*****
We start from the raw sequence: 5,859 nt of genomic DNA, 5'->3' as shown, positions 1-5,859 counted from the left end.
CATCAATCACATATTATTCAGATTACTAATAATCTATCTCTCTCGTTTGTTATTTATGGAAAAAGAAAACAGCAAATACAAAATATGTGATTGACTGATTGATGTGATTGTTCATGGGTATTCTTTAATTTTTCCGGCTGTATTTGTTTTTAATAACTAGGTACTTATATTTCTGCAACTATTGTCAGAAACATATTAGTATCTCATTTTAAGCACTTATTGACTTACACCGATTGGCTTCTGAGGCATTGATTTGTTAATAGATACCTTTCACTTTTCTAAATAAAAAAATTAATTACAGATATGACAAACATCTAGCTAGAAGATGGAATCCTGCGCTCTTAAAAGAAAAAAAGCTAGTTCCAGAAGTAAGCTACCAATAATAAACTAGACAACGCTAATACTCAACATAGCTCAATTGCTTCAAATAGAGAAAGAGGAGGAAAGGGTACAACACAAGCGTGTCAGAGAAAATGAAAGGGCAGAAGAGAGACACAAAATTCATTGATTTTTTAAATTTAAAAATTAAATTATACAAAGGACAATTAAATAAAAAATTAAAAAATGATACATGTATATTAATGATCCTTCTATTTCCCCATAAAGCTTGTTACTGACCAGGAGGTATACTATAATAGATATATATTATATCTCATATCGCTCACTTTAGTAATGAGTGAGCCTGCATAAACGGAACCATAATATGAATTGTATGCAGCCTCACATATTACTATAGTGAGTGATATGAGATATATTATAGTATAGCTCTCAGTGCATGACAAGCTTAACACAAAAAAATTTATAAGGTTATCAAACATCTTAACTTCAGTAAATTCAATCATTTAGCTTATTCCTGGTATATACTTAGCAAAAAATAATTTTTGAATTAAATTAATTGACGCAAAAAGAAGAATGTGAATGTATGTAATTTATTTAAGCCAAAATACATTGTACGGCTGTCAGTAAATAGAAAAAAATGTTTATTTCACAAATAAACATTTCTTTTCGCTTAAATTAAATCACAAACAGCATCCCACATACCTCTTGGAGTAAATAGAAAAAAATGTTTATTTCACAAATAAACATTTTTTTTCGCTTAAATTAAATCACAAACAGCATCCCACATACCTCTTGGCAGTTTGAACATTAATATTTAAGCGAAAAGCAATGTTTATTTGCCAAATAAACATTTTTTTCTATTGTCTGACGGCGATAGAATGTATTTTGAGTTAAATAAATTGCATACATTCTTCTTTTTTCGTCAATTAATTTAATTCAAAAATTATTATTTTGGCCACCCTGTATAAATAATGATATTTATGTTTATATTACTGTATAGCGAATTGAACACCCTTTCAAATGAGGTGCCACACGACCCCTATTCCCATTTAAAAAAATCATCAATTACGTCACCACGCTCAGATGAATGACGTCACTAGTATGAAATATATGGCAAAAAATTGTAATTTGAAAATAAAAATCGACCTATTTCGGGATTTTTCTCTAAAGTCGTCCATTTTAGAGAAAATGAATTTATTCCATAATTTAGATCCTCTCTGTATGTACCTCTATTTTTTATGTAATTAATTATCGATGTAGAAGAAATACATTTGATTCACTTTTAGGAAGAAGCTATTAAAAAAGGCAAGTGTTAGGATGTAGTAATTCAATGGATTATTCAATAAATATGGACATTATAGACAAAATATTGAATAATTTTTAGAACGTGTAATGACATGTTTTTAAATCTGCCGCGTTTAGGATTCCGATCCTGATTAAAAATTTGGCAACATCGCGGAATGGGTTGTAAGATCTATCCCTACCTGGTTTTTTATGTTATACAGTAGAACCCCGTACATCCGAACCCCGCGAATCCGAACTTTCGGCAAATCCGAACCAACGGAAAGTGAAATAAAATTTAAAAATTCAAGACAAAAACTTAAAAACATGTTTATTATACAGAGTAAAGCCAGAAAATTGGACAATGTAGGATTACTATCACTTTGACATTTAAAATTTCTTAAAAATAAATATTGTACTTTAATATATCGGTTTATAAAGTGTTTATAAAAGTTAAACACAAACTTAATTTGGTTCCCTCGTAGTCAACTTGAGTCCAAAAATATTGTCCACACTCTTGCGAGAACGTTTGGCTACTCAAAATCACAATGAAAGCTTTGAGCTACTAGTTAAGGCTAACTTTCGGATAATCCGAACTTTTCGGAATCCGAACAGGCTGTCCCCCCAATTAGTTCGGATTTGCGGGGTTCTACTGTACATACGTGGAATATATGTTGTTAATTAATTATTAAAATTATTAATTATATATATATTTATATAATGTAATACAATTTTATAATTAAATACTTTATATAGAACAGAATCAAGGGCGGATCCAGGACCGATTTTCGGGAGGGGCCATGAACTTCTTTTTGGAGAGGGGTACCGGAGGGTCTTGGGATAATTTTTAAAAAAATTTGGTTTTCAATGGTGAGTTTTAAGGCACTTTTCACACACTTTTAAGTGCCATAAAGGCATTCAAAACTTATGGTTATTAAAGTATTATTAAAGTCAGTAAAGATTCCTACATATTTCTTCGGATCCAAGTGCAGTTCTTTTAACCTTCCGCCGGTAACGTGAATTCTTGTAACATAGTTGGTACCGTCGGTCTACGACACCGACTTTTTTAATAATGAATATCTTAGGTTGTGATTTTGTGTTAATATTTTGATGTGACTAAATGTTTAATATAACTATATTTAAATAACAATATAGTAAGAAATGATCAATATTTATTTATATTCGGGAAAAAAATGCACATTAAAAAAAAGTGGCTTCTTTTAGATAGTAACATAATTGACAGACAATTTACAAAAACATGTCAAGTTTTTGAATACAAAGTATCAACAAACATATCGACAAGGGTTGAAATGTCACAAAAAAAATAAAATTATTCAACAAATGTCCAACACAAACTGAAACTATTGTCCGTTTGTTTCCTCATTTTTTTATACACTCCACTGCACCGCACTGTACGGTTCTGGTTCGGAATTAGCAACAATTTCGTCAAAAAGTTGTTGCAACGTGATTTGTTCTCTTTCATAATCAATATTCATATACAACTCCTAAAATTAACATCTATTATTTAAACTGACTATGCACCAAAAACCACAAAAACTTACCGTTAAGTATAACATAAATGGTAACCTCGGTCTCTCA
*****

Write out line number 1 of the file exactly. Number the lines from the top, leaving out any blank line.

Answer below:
We start from the raw sequence: 5,859 nt of genomic DNA, 5'->3' as shown, positions 1-5,859 counted from the left end.